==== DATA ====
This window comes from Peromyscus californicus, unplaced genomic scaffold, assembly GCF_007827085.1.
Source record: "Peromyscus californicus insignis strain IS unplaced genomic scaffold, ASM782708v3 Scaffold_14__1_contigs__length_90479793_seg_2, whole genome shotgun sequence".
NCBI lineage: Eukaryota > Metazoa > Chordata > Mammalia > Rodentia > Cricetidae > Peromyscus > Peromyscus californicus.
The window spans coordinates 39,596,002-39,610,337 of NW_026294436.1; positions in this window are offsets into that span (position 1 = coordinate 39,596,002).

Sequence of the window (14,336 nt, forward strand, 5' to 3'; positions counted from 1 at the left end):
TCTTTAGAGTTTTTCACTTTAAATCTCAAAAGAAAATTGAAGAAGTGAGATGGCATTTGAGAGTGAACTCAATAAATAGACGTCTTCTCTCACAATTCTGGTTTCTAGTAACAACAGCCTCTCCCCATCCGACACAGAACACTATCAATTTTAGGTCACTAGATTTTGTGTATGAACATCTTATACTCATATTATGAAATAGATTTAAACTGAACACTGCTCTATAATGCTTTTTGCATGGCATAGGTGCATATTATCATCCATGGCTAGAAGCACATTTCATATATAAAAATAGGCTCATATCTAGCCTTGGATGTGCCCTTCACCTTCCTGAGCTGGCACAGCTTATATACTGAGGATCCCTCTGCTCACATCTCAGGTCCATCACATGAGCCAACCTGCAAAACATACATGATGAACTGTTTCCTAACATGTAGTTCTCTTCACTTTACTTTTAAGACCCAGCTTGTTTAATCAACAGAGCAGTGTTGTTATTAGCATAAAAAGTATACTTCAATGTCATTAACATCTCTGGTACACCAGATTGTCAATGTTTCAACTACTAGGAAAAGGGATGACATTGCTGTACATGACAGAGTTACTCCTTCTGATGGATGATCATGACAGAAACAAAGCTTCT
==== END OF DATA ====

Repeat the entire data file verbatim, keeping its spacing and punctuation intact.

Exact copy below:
This window comes from Peromyscus californicus, unplaced genomic scaffold, assembly GCF_007827085.1.
Source record: "Peromyscus californicus insignis strain IS unplaced genomic scaffold, ASM782708v3 Scaffold_14__1_contigs__length_90479793_seg_2, whole genome shotgun sequence".
NCBI lineage: Eukaryota > Metazoa > Chordata > Mammalia > Rodentia > Cricetidae > Peromyscus > Peromyscus californicus.
The window spans coordinates 39,596,002-39,610,337 of NW_026294436.1; positions in this window are offsets into that span (position 1 = coordinate 39,596,002).

Sequence of the window (14,336 nt, forward strand, 5' to 3'; positions counted from 1 at the left end):
TCTTTAGAGTTTTTCACTTTAAATCTCAAAAGAAAATTGAAGAAGTGAGATGGCATTTGAGAGTGAACTCAATAAATAGACGTCTTCTCTCACAATTCTGGTTTCTAGTAACAACAGCCTCTCCCCATCCGACACAGAACACTATCAATTTTAGGTCACTAGATTTTGTGTATGAACATCTTATACTCATATTATGAAATAGATTTAAACTGAACACTGCTCTATAATGCTTTTTGCATGGCATAGGTGCATATTATCATCCATGGCTAGAAGCACATTTCATATATAAAAATAGGCTCATATCTAGCCTTGGATGTGCCCTTCACCTTCCTGAGCTGGCACAGCTTATATACTGAGGATCCCTCTGCTCACATCTCAGGTCCATCACATGAGCCAACCTGCAAAACATACATGATGAACTGTTTCCTAACATGTAGTTCTCTTCACTTTACTTTTAAGACCCAGCTTGTTTAATCAACAGAGCAGTGTTGTTATTAGCATAAAAAGTATACTTCAATGTCATTAACATCTCTGGTACACCAGATTGTCAATGTTTCAACTACTAGGAAAAGGGATGACATTGCTGTACATGACAGAGTTACTCCTTCTGATGGATGATCATGACAGAAACAAAGCTTCT